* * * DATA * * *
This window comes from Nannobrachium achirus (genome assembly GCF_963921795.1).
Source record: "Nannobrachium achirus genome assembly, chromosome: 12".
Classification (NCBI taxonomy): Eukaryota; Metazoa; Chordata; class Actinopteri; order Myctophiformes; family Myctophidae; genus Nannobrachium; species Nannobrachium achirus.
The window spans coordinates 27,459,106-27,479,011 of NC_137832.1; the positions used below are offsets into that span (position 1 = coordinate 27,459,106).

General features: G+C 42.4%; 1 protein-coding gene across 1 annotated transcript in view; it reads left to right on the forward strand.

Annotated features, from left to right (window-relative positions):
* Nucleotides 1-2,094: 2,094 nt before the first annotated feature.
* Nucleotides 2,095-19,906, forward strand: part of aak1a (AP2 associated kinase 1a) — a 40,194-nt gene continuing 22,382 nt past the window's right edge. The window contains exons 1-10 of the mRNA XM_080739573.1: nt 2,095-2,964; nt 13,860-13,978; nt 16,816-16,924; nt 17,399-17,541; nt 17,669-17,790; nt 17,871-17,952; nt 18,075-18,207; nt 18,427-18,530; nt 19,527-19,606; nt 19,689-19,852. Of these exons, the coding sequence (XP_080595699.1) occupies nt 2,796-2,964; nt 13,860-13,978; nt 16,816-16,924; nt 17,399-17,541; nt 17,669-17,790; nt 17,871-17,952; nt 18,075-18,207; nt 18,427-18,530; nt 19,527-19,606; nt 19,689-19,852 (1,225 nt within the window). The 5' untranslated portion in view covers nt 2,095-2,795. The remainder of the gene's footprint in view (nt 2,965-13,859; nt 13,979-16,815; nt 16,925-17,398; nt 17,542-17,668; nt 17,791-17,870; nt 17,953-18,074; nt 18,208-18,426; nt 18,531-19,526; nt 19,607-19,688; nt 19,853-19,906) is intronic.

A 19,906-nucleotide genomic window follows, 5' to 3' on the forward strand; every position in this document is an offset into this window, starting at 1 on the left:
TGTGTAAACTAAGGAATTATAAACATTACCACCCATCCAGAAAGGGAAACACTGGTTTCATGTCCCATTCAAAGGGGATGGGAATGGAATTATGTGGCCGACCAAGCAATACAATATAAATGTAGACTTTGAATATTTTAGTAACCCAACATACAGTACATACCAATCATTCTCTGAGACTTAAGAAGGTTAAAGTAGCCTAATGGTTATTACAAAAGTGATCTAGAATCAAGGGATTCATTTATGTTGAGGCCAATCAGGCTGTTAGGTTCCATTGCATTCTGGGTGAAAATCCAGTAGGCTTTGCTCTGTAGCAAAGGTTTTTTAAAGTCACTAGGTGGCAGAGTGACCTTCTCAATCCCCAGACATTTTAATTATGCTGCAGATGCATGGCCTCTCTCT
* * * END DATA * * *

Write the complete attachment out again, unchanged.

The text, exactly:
This window comes from Nannobrachium achirus (genome assembly GCF_963921795.1).
Source record: "Nannobrachium achirus genome assembly, chromosome: 12".
Classification (NCBI taxonomy): Eukaryota; Metazoa; Chordata; class Actinopteri; order Myctophiformes; family Myctophidae; genus Nannobrachium; species Nannobrachium achirus.
The window spans coordinates 27,459,106-27,479,011 of NC_137832.1; the positions used below are offsets into that span (position 1 = coordinate 27,459,106).

General features: G+C 42.4%; 1 protein-coding gene across 1 annotated transcript in view; it reads left to right on the forward strand.

Annotated features, from left to right (window-relative positions):
* Nucleotides 1-2,094: 2,094 nt before the first annotated feature.
* Nucleotides 2,095-19,906, forward strand: part of aak1a (AP2 associated kinase 1a) — a 40,194-nt gene continuing 22,382 nt past the window's right edge. The window contains exons 1-10 of the mRNA XM_080739573.1: nt 2,095-2,964; nt 13,860-13,978; nt 16,816-16,924; nt 17,399-17,541; nt 17,669-17,790; nt 17,871-17,952; nt 18,075-18,207; nt 18,427-18,530; nt 19,527-19,606; nt 19,689-19,852. Of these exons, the coding sequence (XP_080595699.1) occupies nt 2,796-2,964; nt 13,860-13,978; nt 16,816-16,924; nt 17,399-17,541; nt 17,669-17,790; nt 17,871-17,952; nt 18,075-18,207; nt 18,427-18,530; nt 19,527-19,606; nt 19,689-19,852 (1,225 nt within the window). The 5' untranslated portion in view covers nt 2,095-2,795. The remainder of the gene's footprint in view (nt 2,965-13,859; nt 13,979-16,815; nt 16,925-17,398; nt 17,542-17,668; nt 17,791-17,870; nt 17,953-18,074; nt 18,208-18,426; nt 18,531-19,526; nt 19,607-19,688; nt 19,853-19,906) is intronic.

A 19,906-nucleotide genomic window follows, 5' to 3' on the forward strand; every position in this document is an offset into this window, starting at 1 on the left:
TGTGTAAACTAAGGAATTATAAACATTACCACCCATCCAGAAAGGGAAACACTGGTTTCATGTCCCATTCAAAGGGGATGGGAATGGAATTATGTGGCCGACCAAGCAATACAATATAAATGTAGACTTTGAATATTTTAGTAACCCAACATACAGTACATACCAATCATTCTCTGAGACTTAAGAAGGTTAAAGTAGCCTAATGGTTATTACAAAAGTGATCTAGAATCAAGGGATTCATTTATGTTGAGGCCAATCAGGCTGTTAGGTTCCATTGCATTCTGGGTGAAAATCCAGTAGGCTTTGCTCTGTAGCAAAGGTTTTTTAAAGTCACTAGGTGGCAGAGTGACCTTCTCAATCCCCAGACATTTTAATTATGCTGCAGATGCATGGCCTCTCTCT